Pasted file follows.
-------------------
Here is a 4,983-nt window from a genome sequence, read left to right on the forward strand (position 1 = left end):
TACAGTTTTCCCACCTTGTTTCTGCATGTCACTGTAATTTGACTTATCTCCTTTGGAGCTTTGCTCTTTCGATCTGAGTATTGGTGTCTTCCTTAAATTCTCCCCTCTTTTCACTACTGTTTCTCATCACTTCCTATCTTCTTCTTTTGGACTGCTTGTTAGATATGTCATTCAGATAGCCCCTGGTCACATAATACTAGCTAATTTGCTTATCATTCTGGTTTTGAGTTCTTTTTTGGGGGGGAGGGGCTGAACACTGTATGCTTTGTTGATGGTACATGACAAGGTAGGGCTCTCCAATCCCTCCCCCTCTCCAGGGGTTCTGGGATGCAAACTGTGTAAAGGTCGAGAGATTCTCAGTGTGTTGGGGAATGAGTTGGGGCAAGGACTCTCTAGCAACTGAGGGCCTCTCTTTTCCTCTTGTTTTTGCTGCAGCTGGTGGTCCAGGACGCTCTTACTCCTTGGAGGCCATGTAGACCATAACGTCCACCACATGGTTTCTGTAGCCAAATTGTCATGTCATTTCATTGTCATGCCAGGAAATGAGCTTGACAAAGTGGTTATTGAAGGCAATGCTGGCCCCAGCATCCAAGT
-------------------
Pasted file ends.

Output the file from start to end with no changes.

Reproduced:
Here is a 4,983-nt window from a genome sequence, read left to right on the forward strand (position 1 = left end):
TACAGTTTTCCCACCTTGTTTCTGCATGTCACTGTAATTTGACTTATCTCCTTTGGAGCTTTGCTCTTTCGATCTGAGTATTGGTGTCTTCCTTAAATTCTCCCCTCTTTTCACTACTGTTTCTCATCACTTCCTATCTTCTTCTTTTGGACTGCTTGTTAGATATGTCATTCAGATAGCCCCTGGTCACATAATACTAGCTAATTTGCTTATCATTCTGGTTTTGAGTTCTTTTTTGGGGGGGAGGGGCTGAACACTGTATGCTTTGTTGATGGTACATGACAAGGTAGGGCTCTCCAATCCCTCCCCCTCTCCAGGGGTTCTGGGATGCAAACTGTGTAAAGGTCGAGAGATTCTCAGTGTGTTGGGGAATGAGTTGGGGCAAGGACTCTCTAGCAACTGAGGGCCTCTCTTTTCCTCTTGTTTTTGCTGCAGCTGGTGGTCCAGGACGCTCTTACTCCTTGGAGGCCATGTAGACCATAACGTCCACCACATGGTTTCTGTAGCCAAATTGTCATGTCATTTCATTGTCATGCCAGGAAATGAGCTTGACAAAGTGGTTATTGAAGGCAATGCTGGCCCCAGCATCCAAGT